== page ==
Abstract

Case

References

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Not to be Overlooked in Hospice Care: The Empirical Pattern of Knowing
 

Leslie Brown and Craig Smith

Undergraduate Students, University of Arizona College of Nursing

 


Abstract

 

The authors creatively apply a standard nursing theory, Oremís Self-Care model, to plan nursing care of a man facing end of life.  They also demonstrate the important contribution that the empirical pattern of knowing can make in understanding human need and providing thoughtful care that enhances well-being at the end of life.

 

Case

 

Mr. C, a 73 year old man, was admitted to the Veterans Affairs Hospice unit for a Stage IV ulcer located on his coccyx.  The ulcer developed while the client was enrolled at an extended care facility.  Prior to being admitted to the Hospice unit, Mr. Cís wife was caring for him at home.  In addition to the ulcer, the client was diagnosed with MRSA in his nares, osteomyelitis, kidney cancer, and dementia.  The client is on pain medication via a subcutaneous medication pump and his bed has a pulsating air mattress on it. 

Orem's (2001) Self-Care Model gave us a perspective of self-care broader than what we otherwise may have had for Mr. C.  Orem defines human beings as active participants in enhancing their own life and health. The nurseís role is not solely to promote healthy behavior but also to act an assistant in self-care when needed (Parissopoulos & Kotzabassaki, 2004).  In working with Mr. C, we were challenged to think of him as participating in his own care even though nursing needed to function as Oremís ďwholly compensatory systemĒ because of serious deficits in his self-care abilities. In clinical settings, such as hospice, this is particularly important.  The goal becomes addressing basic universal needs, such as wound care and interpersonal needs, while fostering as much autonomy as possible. We considered as a self-care resource and expression of autonomy the fact the patient decided to enroll in hospice care after his release from the extended care facility, where we thought he may have received sub-optimal care.

 

Oremís theory also alerted us to the importance of developmental self-care requisites, which may be overlooked in end of life care if dying and human development are thought of as contradictory processes.  Lifespan developmental theorists such as Erik Erikson explained that human beings possess the capacity for development throughout life, including the end of life, which is another developmental phase of life with its own tasks and strengths. So, end of life care may extend beyond pain management to also address developmental needs such as interpersonal or intrapersonal issues (Byock, 2004).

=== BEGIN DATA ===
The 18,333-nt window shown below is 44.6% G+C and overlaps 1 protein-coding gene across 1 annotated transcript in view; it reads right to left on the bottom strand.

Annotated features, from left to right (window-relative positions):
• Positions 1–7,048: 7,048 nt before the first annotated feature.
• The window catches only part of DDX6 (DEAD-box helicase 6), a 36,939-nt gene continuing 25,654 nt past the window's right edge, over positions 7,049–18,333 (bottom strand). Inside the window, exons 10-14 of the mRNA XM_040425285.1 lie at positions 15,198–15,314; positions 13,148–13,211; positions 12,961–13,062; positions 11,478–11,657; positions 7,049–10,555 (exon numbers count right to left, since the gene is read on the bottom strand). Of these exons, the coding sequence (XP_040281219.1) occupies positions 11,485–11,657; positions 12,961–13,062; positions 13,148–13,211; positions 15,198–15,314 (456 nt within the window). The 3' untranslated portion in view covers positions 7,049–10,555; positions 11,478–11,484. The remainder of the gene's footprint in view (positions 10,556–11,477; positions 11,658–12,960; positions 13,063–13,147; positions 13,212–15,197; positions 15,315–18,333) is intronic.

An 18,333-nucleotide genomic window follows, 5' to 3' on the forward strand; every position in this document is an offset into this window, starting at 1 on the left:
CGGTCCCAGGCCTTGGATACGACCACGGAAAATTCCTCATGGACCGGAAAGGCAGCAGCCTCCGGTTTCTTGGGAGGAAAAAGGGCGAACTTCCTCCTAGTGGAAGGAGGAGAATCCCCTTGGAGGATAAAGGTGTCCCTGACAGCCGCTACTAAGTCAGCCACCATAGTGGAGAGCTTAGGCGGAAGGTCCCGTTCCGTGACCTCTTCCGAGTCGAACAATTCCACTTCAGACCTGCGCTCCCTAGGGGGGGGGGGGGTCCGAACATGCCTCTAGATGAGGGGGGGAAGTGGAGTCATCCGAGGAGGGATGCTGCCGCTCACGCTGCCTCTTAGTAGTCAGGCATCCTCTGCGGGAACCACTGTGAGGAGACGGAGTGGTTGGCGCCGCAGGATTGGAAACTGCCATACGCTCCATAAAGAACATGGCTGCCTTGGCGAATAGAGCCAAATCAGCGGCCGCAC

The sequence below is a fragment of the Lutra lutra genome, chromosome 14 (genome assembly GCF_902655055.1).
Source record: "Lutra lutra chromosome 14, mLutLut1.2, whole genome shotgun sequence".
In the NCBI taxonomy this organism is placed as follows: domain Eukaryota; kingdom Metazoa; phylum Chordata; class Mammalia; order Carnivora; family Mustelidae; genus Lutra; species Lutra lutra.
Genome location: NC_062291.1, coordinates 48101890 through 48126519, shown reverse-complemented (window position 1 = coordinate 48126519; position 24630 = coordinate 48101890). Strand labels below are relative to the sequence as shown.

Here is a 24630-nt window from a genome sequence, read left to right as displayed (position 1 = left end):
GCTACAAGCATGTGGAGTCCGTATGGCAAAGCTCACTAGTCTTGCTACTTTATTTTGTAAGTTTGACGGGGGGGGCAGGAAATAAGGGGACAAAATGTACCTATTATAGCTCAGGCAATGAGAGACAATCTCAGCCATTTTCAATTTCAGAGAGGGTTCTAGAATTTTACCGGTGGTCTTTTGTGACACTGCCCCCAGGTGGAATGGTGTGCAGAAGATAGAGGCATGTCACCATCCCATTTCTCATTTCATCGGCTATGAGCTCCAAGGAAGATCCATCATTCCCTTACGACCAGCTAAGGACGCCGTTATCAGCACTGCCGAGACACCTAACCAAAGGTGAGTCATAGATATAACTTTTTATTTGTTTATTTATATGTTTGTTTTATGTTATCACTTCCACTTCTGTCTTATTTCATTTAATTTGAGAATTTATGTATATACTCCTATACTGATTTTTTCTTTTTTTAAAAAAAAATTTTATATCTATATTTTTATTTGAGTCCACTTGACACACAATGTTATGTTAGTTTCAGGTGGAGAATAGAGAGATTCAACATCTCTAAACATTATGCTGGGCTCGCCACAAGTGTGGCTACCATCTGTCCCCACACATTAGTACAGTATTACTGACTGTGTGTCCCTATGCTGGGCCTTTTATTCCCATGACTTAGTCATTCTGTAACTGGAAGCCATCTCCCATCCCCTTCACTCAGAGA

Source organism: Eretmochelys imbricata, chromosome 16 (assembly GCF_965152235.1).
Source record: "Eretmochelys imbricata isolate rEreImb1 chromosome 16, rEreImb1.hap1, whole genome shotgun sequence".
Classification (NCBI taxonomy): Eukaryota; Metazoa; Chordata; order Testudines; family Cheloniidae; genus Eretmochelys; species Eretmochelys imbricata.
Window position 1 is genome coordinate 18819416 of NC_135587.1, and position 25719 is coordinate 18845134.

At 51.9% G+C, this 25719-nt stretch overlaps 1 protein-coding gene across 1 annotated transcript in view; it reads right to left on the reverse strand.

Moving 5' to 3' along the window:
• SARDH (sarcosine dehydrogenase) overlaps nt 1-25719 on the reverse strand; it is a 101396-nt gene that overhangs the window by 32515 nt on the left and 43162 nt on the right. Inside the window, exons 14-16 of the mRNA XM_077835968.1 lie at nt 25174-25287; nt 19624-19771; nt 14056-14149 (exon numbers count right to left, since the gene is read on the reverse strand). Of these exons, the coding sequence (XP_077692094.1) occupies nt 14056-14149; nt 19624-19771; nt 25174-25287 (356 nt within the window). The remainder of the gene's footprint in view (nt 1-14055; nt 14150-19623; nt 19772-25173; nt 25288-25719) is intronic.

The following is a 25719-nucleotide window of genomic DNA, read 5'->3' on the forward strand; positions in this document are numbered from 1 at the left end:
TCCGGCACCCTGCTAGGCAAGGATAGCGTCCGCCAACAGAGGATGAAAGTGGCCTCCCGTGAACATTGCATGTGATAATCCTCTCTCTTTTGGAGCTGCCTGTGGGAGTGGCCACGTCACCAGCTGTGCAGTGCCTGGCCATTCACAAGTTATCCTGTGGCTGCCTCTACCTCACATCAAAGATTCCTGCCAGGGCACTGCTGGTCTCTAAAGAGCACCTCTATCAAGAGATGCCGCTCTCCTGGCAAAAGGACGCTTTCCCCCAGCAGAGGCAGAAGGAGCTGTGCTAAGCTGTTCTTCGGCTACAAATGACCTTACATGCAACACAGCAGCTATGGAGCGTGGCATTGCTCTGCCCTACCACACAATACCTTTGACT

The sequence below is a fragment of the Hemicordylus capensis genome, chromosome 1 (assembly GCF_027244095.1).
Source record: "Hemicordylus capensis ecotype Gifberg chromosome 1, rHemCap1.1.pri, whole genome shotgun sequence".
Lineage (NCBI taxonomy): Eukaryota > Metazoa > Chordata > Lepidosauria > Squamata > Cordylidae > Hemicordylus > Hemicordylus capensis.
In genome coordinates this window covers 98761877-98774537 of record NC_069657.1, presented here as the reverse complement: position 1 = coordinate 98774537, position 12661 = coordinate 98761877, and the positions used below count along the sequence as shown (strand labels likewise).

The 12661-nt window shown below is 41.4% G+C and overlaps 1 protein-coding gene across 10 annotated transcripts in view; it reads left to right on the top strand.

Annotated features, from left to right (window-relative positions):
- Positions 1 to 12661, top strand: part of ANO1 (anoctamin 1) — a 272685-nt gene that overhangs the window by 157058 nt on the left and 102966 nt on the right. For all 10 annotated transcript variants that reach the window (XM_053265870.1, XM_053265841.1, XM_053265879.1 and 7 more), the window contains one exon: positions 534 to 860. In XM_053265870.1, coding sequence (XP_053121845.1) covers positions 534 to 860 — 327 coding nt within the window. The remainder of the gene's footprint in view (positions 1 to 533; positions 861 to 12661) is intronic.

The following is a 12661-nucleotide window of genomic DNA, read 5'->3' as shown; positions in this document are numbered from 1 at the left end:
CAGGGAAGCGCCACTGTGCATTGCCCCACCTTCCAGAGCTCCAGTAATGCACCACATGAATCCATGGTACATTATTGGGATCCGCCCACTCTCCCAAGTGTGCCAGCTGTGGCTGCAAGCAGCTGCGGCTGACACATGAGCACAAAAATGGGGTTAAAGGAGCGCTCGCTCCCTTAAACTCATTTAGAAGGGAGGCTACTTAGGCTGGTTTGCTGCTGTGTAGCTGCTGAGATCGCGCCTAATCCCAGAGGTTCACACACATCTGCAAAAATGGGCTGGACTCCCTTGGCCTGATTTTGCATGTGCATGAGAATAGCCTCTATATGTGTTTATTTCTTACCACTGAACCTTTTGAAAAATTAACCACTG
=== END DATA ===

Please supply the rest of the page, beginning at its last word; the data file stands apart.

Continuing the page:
While various patterns of knowing were important in providing holistic care for Mr. C., the empirical pattern of knowing (Carper, 1978) was foundational, particularly given the breakdown in physical care that led to ulcer formation and pain. For our empirical frame of reference, we used Thompson, Langemo, Anderson, Hanson, and Hunterís 2005 evidence-based article on skin care protocols for pressure ulcer treatment.  In the lecture setting we had been instructed on the basics of pain management as well as the care of clients with ulcers.  From this previously obtained knowledge we were not only able to identify care strategies (for example, use one log roll to wash his back, listen to heart and lung sounds, and assess his skin) that limited the clientís pain but we were also able to recognize when he was in pain.

 

In conclusion, from our clinical experience and reflecting upon those events, we learned the importance of nursing competence and ability to function as a substitute for self-care to prevent life-threatening events like Mr. Cís stage IV ulcer.  In addition, esthetic and ethical knowing were pivotal in translating empirical knowing into nursing care strategies specific to Mr. C  as a unique human being facing end of life. 

 

References

 

Byock, I. (2004). The four things that matter most: Essential wisdom for transforming your relationships and your life. New York: The Free Press.

 

Carper, B. A. (1978).  Fundamental patterns of knowing in nursing.  Advances in Nursing Science, 1 (1), 13-23.

Parissopoulos, S., & Kotzabassaki, S. (2004). Oremís self-care theory, transactional analysis and the management of elderly rehabilitation. [Electronic version]. ICUS Nursing Web Journal, (17), 1-11. Retrieved May 2, 2006.

Thompson, P., Langemo, D., Anderson, J., Hanson, D., & Hunter, S. (2005). Skin care protocols for pressure ulcers and incontinence in long-term care: a quasi-experimental study. [Electronic version]. Advances in Skin and Wound Care, 18(8), 422-429. Retrieved April 1, 2006.

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